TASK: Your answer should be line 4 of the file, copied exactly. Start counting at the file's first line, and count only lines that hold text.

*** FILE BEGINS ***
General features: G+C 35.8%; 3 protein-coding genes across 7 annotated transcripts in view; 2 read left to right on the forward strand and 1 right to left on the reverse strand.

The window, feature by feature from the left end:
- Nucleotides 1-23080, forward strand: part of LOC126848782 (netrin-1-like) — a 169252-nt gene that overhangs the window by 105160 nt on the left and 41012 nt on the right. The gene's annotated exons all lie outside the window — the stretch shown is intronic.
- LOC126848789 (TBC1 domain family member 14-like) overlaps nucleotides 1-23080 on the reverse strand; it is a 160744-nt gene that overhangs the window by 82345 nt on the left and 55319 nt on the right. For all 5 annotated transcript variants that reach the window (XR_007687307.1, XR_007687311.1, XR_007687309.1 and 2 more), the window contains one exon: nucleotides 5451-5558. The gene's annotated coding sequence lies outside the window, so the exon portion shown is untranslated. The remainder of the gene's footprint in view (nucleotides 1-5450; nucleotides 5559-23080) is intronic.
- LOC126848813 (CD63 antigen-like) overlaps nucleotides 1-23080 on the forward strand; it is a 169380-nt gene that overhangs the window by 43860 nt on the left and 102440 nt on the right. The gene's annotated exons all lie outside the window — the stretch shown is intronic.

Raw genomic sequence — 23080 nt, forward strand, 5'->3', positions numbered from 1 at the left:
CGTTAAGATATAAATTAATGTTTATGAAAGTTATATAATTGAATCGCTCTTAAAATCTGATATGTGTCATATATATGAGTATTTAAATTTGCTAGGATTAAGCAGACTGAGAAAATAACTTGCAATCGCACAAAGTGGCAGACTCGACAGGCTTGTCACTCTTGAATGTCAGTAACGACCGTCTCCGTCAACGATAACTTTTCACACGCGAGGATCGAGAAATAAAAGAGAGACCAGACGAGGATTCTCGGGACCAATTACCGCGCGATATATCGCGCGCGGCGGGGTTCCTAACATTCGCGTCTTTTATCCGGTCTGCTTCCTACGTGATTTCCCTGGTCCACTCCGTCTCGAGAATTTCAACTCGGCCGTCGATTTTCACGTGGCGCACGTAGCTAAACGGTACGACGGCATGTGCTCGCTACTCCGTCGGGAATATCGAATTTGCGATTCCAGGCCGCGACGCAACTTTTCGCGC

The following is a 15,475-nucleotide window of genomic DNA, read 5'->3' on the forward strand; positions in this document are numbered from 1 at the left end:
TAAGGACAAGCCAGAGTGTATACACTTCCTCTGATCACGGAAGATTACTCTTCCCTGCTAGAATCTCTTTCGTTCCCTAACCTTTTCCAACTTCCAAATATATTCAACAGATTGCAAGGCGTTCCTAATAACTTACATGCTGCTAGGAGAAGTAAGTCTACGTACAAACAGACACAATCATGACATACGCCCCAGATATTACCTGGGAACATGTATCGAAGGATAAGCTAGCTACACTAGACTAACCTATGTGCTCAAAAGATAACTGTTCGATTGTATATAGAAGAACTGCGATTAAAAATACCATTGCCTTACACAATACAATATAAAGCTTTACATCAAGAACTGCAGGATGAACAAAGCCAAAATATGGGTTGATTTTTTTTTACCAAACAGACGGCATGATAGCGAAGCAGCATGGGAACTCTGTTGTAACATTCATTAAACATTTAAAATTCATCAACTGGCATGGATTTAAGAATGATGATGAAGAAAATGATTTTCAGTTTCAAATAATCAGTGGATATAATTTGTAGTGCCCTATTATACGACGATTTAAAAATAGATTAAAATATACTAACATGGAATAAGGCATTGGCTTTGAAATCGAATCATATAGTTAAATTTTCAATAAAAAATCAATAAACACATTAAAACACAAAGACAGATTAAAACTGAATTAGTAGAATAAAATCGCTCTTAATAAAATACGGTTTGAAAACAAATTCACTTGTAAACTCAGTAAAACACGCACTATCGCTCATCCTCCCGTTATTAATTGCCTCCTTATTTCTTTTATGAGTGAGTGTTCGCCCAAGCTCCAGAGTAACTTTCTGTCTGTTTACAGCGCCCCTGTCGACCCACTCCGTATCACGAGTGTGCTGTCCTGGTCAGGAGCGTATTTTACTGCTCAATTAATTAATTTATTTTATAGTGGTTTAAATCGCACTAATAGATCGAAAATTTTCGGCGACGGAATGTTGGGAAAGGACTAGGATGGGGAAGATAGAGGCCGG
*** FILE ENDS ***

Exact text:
- LOC126848789 (TBC1 domain family member 14-like) overlaps nucleotides 1-23080 on the reverse strand; it is a 160744-nt gene that overhangs the window by 82345 nt on the left and 55319 nt on the right. For all 5 annotated transcript variants that reach the window (XR_007687307.1, XR_007687311.1, XR_007687309.1 and 2 more), the window contains one exon: nucleotides 5451-5558. The gene's annotated coding sequence lies outside the window, so the exon portion shown is untranslated. The remainder of the gene's footprint in view (nucleotides 1-5450; nucleotides 5559-23080) is intronic.